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How can the Vedas be authorless when it has authored speech? For example in the Chandogya Upanishad:

The Devas (gods) and Asuras (demons) both heard these words, and said: 'Well, let us search for that Self by which, if one has searched it out, all worlds and all desires are obtained.' Thus saying Indra went from the Devas, Virokana from the Asuras, and both, without having communicated with each other, approached Pragâpati, holding fuel in their hands, as is the custom for pupils approaching their master. They dwelt there as pupils for thirty-two years. Then Pragâpati asked them: 'For what purpose have you both dwelt here?'

The Upanishads are full of conversations like this. So how can it be said that the Vedas are eternal when it consists of authored speech?

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  • Comments are not for extended discussion; this conversation has been moved to chat.
    – Pandya
    Jan 20 at 16:31
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These conversations in the vedas are not real. These conversations are just a story to teach the nature of the Self and Self-knowledge.

The below commentary on this part of Chhandogya Upanishad, is based on Shankara bhashya.

https://www.wisdomlib.org/hinduism/book/chandogya-upanishad-english/d/doc239454.html

Again and again the Upaniṣads glorify Self-knowledge, but what is the nature of the Self, and how do we attain that knowledge? Here the Upaniṣad begins a story to answer this. Once Prajāpati, the creator, decided to teach people about the Self. He described the Self as apahata-pāpmā, free from sins, or blemishes (pāpa)—that is to say, it is pure. Vijara—it never ages, or decays. Vimṛtyu—it is free from death.

All similar conversations are either stories or allegories that are intended to teach about either brahman or details of yagna etc. These are not to be considered as real conversations.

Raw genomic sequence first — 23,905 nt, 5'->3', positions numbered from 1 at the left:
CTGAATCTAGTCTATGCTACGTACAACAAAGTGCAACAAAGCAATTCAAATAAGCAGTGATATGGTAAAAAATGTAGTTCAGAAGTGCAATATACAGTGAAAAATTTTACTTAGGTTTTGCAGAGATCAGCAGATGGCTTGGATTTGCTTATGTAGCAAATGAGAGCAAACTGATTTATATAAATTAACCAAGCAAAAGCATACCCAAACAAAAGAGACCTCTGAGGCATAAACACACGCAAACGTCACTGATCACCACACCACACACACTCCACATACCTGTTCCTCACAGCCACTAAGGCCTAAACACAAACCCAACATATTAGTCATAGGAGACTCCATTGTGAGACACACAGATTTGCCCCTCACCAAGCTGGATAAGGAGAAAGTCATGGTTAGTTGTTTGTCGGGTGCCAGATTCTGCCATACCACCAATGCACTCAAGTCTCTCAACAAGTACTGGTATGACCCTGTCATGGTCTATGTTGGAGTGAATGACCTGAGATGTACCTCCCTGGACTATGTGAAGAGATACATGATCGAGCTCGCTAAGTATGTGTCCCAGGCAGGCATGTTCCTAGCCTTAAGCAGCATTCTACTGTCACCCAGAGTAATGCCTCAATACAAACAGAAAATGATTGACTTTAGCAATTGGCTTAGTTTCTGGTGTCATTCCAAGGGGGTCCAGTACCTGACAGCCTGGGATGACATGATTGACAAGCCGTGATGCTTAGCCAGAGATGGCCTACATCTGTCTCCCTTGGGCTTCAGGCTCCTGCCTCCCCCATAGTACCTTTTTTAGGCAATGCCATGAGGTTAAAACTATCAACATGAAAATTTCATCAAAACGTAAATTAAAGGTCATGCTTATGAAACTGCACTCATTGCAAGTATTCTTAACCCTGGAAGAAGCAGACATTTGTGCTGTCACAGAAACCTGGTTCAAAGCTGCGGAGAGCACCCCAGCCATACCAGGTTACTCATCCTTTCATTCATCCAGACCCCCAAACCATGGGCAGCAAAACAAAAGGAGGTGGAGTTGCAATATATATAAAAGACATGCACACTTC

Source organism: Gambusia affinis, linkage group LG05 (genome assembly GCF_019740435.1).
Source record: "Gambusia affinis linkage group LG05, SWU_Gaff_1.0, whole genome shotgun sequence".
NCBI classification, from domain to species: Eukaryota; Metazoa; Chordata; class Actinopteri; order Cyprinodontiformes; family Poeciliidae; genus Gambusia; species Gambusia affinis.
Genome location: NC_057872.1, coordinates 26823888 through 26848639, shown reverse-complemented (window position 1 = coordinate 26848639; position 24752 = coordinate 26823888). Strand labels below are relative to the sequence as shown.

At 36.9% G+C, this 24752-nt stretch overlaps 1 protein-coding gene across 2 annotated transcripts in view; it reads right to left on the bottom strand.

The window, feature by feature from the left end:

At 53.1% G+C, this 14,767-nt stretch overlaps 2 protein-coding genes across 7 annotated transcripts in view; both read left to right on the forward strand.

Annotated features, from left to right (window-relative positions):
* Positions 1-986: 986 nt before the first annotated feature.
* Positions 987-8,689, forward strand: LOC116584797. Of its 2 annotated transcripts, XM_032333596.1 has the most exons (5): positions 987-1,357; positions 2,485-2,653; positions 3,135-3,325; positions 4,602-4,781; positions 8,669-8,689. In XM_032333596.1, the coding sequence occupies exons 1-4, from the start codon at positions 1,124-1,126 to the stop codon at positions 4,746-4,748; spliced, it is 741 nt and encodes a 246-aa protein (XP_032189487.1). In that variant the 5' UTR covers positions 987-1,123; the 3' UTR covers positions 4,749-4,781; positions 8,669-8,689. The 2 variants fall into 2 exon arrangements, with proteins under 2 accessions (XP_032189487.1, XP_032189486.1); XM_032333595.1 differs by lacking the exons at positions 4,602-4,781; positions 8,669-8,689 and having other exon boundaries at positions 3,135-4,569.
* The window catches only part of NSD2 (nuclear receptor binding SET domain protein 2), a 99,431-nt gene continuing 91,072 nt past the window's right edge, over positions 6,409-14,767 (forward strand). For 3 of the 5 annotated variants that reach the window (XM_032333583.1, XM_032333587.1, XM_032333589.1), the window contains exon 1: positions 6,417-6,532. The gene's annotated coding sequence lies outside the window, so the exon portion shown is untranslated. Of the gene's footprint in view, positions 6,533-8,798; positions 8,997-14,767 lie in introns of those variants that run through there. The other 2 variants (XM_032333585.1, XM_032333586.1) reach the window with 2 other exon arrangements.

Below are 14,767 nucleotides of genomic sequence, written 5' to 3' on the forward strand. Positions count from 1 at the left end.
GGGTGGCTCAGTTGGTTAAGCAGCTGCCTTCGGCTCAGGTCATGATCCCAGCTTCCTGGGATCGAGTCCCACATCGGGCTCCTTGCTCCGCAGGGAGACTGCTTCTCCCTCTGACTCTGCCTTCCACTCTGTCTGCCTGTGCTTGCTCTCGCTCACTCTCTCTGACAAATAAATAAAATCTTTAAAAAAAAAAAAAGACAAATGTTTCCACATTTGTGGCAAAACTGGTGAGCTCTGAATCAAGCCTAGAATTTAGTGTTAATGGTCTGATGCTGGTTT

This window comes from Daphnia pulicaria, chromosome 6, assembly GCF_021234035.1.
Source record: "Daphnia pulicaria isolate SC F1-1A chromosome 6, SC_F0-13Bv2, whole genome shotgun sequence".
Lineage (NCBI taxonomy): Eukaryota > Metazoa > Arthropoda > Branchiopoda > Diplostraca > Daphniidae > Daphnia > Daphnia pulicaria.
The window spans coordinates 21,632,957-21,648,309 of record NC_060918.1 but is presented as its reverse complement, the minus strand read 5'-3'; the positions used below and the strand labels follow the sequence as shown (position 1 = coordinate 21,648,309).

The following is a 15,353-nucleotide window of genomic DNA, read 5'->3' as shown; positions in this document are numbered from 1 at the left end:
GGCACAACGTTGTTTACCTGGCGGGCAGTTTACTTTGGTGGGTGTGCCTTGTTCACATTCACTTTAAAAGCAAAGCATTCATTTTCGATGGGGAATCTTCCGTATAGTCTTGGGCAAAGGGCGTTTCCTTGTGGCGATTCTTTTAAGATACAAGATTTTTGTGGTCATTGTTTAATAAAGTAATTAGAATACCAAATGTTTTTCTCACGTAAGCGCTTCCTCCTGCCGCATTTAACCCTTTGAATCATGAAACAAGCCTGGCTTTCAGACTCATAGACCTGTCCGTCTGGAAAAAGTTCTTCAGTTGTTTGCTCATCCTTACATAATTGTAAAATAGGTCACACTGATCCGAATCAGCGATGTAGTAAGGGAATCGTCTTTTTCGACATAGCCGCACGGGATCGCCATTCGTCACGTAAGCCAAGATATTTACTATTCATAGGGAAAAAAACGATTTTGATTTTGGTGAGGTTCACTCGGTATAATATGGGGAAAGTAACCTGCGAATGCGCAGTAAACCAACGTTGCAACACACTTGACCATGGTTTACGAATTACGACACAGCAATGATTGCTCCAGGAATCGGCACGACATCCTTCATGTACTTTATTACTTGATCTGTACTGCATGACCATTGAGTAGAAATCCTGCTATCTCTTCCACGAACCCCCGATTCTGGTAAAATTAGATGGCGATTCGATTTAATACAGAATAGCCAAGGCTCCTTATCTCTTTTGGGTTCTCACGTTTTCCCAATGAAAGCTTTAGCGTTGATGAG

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  • Yeah but the Vedanta school considers them real. The Purva Mimamsa school considers them to be fake stories though. So if we consider them real, how can the eternity of the Veda be maintained?
    – Ikshvaku
    Dec 28 '20 at 18:26
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    @Ikshvaku The advaita-vedAnta school does not consider these as real stories. Shankara says this is a eulogy of Knowledge.
    – user22597
    Dec 28 '20 at 18:28
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    @Ikshvaku Conversation between yagnavalkya and maitreyi in brihadaranyaka upanishad is also considered a story by Shankara. Accounts of creation are also considered as stories by Shankara.
    – user22597
    Dec 28 '20 at 18:38
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    see Adi shankara denies the existence of the world for him everything inclding sum total of veda is unreal because if you accept reallity of veda than need to accept the reality of the world because those entities described in the vedas become real.. that is point of view shankara.. In the sum total existence of God is also denied because veda is unreal means God meantioned in Vedas are unreal too.. its ends up in pure buddhist nillist view of the world this what sriman madhvacharya told,that Advaita is another name buddhist philiosophy by name prachana buddha
    – Prasanna R